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A new co-working space at the Colorado Springs Technology Incubator aims to get the entrepreneurial party started and help proprietors find their groove.
The Startup Factory looks like a typical office with desks, a white board, high-speed Internet and a small refrigerator stocked with caffeinated beverages.
But backers are hoping the factory becomes the most-talked-about entrepreneurial scene in the city, where ideas turn into business plans and plans turn into viable startups.
“This kind of idea is all over Silicon Valley as a precursor to the incubator, where people can come and hang out and informally get together and realize synergies of interacting with us and interacting with each other,” said Ric Denton, Colorado Springs Technology Incubator CEO.
Denton, who has started companies from scratch, knows that half the battle in startups is getting good advice. He cites the research: Startups fail because of bad personnel decisions about equity, partners, hires and investors.
“There is a lot of poor advice out there, which can seriously damage or kill a new company,” said Robert Vincent, founder and CEO of ABA Revolution, a startup specializing in web-based autism behavioral therapy. “Entrepreneurs must be very careful about who they invite on their journey and what advice they take.”
Denton calls the Startup Factory a safe haven. And entrepreneurs who hang out with those who’ve been around the block and back, like Alan Davis, a successful entrepreneur and business strategist.
“At the incubator, entrepreneurs are surrounded by like-minded individuals and plenty of professionals who have been ‘there’ already to help guide them through the tough times and help them integrate all aspects of their business,” Davis said.
There has always been entrepreneurial activity in the Springs. But lately there’s a new vibe, said Bill Miller, managing partner of PV Ventures, an investment firm that has a $3.2 million fund for startups.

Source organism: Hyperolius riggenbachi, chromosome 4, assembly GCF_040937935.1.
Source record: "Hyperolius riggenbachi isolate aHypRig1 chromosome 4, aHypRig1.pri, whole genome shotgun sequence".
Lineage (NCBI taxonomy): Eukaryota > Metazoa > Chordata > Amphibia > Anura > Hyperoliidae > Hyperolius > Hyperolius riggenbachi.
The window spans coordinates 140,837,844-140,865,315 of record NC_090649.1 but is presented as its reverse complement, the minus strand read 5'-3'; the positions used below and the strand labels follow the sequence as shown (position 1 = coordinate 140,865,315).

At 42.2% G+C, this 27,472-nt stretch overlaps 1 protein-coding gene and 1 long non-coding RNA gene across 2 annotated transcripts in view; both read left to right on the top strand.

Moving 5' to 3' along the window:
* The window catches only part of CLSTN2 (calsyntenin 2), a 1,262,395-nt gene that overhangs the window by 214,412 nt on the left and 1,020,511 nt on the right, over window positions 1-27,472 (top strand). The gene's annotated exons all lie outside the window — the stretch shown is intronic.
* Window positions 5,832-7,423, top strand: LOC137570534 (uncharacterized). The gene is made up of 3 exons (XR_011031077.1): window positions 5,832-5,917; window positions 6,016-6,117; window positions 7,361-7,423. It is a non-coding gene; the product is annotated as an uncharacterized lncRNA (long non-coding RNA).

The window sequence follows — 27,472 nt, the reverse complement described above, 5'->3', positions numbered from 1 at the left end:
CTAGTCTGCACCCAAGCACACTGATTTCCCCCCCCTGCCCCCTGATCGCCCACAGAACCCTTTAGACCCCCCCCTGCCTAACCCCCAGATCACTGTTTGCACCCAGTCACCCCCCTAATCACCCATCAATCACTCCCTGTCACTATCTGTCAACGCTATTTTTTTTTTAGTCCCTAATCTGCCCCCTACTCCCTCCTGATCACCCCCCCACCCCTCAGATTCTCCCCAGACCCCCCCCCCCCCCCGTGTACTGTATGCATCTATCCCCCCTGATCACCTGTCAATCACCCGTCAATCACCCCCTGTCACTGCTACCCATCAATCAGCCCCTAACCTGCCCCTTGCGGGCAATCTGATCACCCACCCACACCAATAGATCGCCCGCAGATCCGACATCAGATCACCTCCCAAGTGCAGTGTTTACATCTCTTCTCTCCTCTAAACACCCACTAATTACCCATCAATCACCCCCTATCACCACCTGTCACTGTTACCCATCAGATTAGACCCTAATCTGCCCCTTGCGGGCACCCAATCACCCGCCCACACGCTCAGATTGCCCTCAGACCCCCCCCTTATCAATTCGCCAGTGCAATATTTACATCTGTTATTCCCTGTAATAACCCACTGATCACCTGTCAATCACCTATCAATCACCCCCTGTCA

Entrepreneurs are out pitching their ideas; others are meeting over coffee and drinks with seasoned startup veterans; and still others are sitting down with business savvy professionals to talk details about finances from how to fund a startup to how much equity goes to investors.
“There is more good activity now,” Miller said. “There is a little more in the way of activity where people beginning to start companies are finding their way to financing — that is being facilitated partly by the activity around the incubator.”
Nolan Bushnell, founder of Atari and Chuck E. Cheese Pizza franchise and king of the startups, is often quoted by entrepreneurs on his version of a Thomas Edison line: “doing a successful startup is 1 percent inspiration and 99 percent perspiration.”
“We’re here to help on how to actually do the perspiration piece,” Denton said.
The Colorado Springs Technology Incubator is a nonprofit with three employees and about 30 volunteer mentors who provide the incubator’s eight clients with services including product development, funding, operational guidance and go-to-market strategies.
“Our ideal client is somebody who has a big idea for a growth business and a business that might hypothetically become a primary employer,” Denton said. “Simple way of saying the sales footprint is nationwide.”
Those mentors likely will frequent the factory, which is available to startups for free. They will help budding entrepreneurs, who might be engineers or scientists, speak the business lingo and learn the moves that will keep them safe when investors start calling.
“We believe that as an organization, with our mentors, we are uniquely able to provide the kind of mentoring advisory services, financial modeling — I mean really serious financial modeling — that is needed for a company to get keyed up to get equity financing,” Denton said.
Bring on the money
There is talk in certain circles that Colorado Springs is super-conservative when it comes to investing in startups, something that might chase entrepreneurs out of the Springs, Denton said.
No doubt, it’s been tough to shake down investors and Denton and others have been working on getting locals to take a risk and put their money into startups. Venture capital money — anything above $2 million — has eluded Springs’ entrepreneurs. But there is angel money, and good ideas will get funded, Denton said. He’s been on a push to double — even quadruple — the membership of the town’s only angel investment group, High Altitude Investors, to have the financial clout that makes a difference.
“The more vibrancy we can get in the risk capital domain, the better job we will do at capturing people out of the university where we can fund some of those ideas,” Denton said.
Miller agrees. He had taken a hiatus from investing, he said. Then about a year ago he started seeing a change in the Springs — entrepreneurs seemed to be more savvy in their business valuations.
“They became more realistic,” Miller said.
That drew him back as an angel investor. This year, he’s invested in five startups — from a software company developing touch-screen technology for auto dashboards to the ultimate social networking and event planning site.
He sees the Startup Factory as the place where entrepreneurs can train for the dance they will do with investors.
“The factory will get entrepreneurs an opportunity to plug into the scene,” he said.